Egypt: Day after Human Rights Watch released a report on systematic torture in Egyptian jails, its government responded by blocking the organisations website.
The report by HRW titled “ We Do Unreasonable Things Here”, is based on the accounts of 19 former detainees.
Download the full report here: (https://www.hrw.org/sites/default/files/report_pdf/egypt0917_web.pdf)
Egyptian government criticized the report saying it defamed the country and ignored the progress on human rights made in recent years by the government.
The HRW report accuses Egyptian security services of using torture as a “systematic practice” against suspected opponents of the government and rejected claims that incidents of tortures are isolated incidents of bad officers acting alone.
According to the report, Aljazeera reported, the statements of the detainees interviewed showed how “police and officers of the National Security Agency regularly use torture during their investigations to force perceived dissidents to confess or divulge information, or to punish them”.
One position, called the “chicken” or “grill”, “involved laying suspects on their back, placing their knees over a stick or bar, wrapping their arms around the bar from the other side so that the bar lays between the crook of their elbows and the back of their knees, and tying their hands together above their shins to secure the position”.
The bar was then lifted, placing the suspects in a position “resembling a chicken on a rotisserie spit”.
Excerpt from the Summary of the Report:
According to detainees, a typical torture session begins with security officers shocking a blindfolded, stripped, and handcuffed suspect with a handheld electric stun gun, often in sensitive places such as the ears or head. At the same time, they slap or punch the suspect or beat him with sticks and metal bars. If detainees do not provide satisfactory answers to their initial questions, officers increase the duration of electric shocks and use a stun gun on other parts of the suspect’s body, almost always including his genitals. Sometimes, interrogators use electrified wires as well.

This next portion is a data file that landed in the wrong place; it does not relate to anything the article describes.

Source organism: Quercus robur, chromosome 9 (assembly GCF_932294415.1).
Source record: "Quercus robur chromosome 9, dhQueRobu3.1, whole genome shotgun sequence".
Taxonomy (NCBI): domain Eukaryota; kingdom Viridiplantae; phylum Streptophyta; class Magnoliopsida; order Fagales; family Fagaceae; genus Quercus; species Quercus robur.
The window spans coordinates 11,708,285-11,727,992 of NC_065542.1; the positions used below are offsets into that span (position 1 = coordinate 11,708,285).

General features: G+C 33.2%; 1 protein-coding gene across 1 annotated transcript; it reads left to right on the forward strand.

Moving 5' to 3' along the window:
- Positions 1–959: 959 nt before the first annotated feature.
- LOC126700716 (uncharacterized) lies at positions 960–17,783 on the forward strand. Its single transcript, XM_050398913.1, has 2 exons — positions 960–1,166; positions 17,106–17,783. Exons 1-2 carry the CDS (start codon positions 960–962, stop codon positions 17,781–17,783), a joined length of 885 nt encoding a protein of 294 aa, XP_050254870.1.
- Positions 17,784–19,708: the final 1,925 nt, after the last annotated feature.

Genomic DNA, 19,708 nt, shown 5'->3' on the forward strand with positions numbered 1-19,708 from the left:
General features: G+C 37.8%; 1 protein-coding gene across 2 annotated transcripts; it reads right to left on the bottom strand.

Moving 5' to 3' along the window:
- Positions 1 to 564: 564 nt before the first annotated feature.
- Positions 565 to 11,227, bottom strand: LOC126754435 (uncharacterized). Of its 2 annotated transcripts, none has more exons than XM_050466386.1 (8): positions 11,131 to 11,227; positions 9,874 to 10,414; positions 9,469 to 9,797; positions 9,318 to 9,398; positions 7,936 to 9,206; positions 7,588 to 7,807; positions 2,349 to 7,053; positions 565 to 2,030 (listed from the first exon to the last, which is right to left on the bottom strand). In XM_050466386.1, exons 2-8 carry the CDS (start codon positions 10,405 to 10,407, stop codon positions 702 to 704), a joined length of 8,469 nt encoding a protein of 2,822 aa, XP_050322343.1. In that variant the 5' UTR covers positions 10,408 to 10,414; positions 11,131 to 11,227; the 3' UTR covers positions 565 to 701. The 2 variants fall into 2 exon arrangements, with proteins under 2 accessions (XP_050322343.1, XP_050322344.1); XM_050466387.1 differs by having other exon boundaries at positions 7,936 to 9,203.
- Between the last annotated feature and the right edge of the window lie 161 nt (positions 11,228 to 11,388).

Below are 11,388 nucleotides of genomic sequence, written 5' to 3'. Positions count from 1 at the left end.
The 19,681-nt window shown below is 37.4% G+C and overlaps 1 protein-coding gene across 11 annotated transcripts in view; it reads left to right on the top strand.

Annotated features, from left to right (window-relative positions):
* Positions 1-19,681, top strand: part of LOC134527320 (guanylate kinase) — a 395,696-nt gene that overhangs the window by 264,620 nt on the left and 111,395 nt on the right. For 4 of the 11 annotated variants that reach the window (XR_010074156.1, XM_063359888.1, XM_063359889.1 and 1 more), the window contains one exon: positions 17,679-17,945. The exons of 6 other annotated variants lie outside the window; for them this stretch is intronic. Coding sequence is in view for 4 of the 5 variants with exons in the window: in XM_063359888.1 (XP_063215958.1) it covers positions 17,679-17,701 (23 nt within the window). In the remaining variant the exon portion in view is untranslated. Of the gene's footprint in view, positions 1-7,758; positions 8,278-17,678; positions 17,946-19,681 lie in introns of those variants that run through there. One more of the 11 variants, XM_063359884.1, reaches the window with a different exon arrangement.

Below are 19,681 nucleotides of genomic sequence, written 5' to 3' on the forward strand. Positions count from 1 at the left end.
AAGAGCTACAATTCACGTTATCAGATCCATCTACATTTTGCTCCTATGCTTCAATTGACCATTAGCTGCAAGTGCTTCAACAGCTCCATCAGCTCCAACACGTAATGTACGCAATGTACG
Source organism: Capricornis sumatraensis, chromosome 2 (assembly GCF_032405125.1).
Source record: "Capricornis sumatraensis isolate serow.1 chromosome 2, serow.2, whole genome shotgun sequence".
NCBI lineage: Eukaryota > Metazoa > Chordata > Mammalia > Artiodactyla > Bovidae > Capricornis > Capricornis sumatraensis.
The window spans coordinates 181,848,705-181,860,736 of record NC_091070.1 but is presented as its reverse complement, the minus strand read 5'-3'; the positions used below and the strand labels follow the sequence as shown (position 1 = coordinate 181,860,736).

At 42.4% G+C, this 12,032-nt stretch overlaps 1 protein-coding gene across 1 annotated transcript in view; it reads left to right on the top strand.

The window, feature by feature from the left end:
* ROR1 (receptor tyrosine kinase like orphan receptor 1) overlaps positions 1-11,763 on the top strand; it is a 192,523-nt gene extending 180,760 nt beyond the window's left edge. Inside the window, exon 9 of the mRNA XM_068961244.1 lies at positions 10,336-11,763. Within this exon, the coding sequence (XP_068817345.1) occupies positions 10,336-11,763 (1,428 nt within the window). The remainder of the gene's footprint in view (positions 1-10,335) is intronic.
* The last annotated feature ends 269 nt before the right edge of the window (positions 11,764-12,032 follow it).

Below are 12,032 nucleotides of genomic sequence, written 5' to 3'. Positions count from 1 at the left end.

After electric shocks, officers use two basic types of stress positions to inflict severe pain on suspects. In one position, officers handcuff suspects’ arms behind their back, pull up their arms, place their handcuffs over the top edge of a door, and hang them above the floor, an unnatural position that causes excruciating pain in the back and shoulders, sometimes dislocating them. Some officers pull on suspects’ legs to increase the pain. A variation of this position sometimes involves hanging suspects by their handcuffs, again raised unnaturally from behind, from a hook in the ceiling. The second stress position, called the “chicken” or “grill,” involves laying suspects on their back, placing their knees over a stick or bar, wrapping their arms around the bar from the other side so that the bar lays between the crook of their elbows and the back of their knees, and tying their hands together above their shins to secure the position. When the officers lift the bar and suspend suspects in the air, resembling a chicken on a rotisserie spit, the suspects’ weight causes excruciating pain in their shoulders, knees, and arms.
Officers keep suspects in these stress positions for periods of time that range from minutes to hours and often beat and shock them with electricity while they are hanging and defenseless.
In several cases, security officers went beyond even these standard methods of torture. One former detainee told Human Rights Watch that police officers in a Cairo police station repeatedly raped him by inserting a stick into his anus. Another said that National Security officers at the Interior Ministry threatened to rape him. A former detainee held by National Security officers in a facility in Giza governorate said they pulled out one of his fingernails and bit off part of another. Another detainee held in the Interior Ministry said that a National Security officer there penetrated his arm with a metal nail wrapped in an electrified wire to increase the pain of the electric shocks. A lawyer held by National Security officers in a facility in Gharbiya governorate said that they wrapped a wire around his penis to shock him with electricity. Three former detainees told Human Rights Watch that security officers threatened to torture their family members if they did not confess.
In most cases, police and National Security officers stopped using torture once they obtained confessions or the names of suspects’ friends and acquaintances. But this did not mean that their ordeal had come to an end. In nearly every case, the torture and interrogations served as prelude to prosecutorial proceedings, some of which ended in trial